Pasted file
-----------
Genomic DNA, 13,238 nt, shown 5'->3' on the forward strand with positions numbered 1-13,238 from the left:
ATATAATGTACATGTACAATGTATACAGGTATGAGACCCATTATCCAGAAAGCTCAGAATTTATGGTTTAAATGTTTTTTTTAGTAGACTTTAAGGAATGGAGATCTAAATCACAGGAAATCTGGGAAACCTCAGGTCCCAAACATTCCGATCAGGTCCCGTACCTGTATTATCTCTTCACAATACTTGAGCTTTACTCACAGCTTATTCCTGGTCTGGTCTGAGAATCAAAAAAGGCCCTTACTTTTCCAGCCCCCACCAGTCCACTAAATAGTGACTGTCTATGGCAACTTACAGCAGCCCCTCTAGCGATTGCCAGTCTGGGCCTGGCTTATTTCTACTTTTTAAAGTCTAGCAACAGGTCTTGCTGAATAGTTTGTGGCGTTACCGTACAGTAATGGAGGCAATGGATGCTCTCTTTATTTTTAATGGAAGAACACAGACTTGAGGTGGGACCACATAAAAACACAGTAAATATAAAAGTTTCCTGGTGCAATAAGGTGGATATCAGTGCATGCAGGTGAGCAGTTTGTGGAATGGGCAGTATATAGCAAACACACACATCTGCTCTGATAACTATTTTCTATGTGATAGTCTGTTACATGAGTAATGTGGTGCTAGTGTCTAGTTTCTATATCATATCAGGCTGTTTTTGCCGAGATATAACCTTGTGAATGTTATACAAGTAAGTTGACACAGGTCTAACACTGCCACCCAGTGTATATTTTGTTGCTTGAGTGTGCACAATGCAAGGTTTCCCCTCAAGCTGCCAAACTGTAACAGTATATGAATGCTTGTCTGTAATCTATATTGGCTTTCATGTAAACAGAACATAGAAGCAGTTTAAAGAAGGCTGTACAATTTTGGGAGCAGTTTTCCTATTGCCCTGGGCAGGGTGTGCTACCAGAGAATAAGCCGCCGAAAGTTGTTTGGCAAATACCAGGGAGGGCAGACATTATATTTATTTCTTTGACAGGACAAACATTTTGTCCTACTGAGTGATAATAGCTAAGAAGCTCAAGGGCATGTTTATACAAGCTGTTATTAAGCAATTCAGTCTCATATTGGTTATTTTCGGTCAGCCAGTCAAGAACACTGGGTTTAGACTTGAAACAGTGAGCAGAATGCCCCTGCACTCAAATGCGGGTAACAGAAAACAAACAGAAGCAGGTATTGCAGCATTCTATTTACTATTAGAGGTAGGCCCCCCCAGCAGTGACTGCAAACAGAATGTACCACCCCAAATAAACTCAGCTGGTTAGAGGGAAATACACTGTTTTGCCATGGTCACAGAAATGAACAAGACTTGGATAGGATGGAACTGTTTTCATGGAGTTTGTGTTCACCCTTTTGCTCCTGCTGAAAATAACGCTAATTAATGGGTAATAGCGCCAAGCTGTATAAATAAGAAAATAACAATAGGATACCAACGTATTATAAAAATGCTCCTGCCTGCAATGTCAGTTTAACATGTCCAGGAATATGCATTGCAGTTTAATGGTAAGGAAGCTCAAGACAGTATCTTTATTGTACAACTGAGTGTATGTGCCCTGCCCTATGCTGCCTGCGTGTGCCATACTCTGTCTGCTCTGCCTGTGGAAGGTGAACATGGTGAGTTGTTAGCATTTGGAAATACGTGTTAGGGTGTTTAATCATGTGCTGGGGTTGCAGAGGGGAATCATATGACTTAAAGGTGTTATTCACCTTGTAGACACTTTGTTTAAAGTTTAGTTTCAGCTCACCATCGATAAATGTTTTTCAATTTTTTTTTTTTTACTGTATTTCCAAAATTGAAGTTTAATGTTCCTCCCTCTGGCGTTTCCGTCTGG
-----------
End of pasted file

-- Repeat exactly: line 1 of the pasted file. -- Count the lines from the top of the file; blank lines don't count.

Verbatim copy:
Genomic DNA, 13,238 nt, shown 5'->3' on the forward strand with positions numbered 1-13,238 from the left: